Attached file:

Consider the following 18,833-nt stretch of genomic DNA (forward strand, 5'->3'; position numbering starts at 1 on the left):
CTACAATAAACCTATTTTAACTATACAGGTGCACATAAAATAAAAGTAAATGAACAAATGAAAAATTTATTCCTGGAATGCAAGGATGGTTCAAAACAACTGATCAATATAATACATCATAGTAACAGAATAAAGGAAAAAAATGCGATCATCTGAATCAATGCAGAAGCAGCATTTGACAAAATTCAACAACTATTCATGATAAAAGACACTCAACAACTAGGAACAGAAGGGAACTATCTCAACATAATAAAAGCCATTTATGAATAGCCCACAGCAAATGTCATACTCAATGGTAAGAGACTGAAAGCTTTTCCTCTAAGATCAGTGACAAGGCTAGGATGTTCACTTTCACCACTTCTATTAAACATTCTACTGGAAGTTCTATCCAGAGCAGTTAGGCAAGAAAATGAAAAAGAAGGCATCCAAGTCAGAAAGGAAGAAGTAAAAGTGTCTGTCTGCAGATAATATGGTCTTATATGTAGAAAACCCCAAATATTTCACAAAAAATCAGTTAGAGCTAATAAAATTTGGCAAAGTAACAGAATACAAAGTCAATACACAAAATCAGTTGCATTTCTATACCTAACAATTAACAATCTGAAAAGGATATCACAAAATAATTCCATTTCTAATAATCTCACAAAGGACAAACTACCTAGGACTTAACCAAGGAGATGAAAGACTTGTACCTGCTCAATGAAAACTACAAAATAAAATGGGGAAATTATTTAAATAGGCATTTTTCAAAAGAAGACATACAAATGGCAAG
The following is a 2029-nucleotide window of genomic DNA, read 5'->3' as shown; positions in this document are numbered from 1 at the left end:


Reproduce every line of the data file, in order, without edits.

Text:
Consider the following 18,833-nt stretch of genomic DNA (forward strand, 5'->3'; position numbering starts at 1 on the left):
CTACAATAAACCTATTTTAACTATACAGGTGCACATAAAATAAAAGTAAATGAACAAATGAAAAATTTATTCCTGGAATGCAAGGATGGTTCAAAACAACTGATCAATATAATACATCATAGTAACAGAATAAAGGAAAAAAATGCGATCATCTGAATCAATGCAGAAGCAGCATTTGACAAAATTCAACAACTATTCATGATAAAAGACACTCAACAACTAGGAACAGAAGGGAACTATCTCAACATAATAAAAGCCATTTATGAATAGCCCACAGCAAATGTCATACTCAATGGTAAGAGACTGAAAGCTTTTCCTCTAAGATCAGTGACAAGGCTAGGATGTTCACTTTCACCACTTCTATTAAACATTCTACTGGAAGTTCTATCCAGAGCAGTTAGGCAAGAAAATGAAAAAGAAGGCATCCAAGTCAGAAAGGAAGAAGTAAAAGTGTCTGTCTGCAGATAATATGGTCTTATATGTAGAAAACCCCAAATATTTCACAAAAAATCAGTTAGAGCTAATAAAATTTGGCAAAGTAACAGAATACAAAGTCAATACACAAAATCAGTTGCATTTCTATACCTAACAATTAACAATCTGAAAAGGATATCACAAAATAATTCCATTTCTAATAATCTCACAAAGGACAAACTACCTAGGACTTAACCAAGGAGATGAAAGACTTGTACCTGCTCAATGAAAACTACAAAATAAAATGGGGAAATTATTTAAATAGGCATTTTTCAAAAGAAGACATACAAATGGCAAG
The following is a 2029-nucleotide window of genomic DNA, read 5'->3' as shown; positions in this document are numbered from 1 at the left end: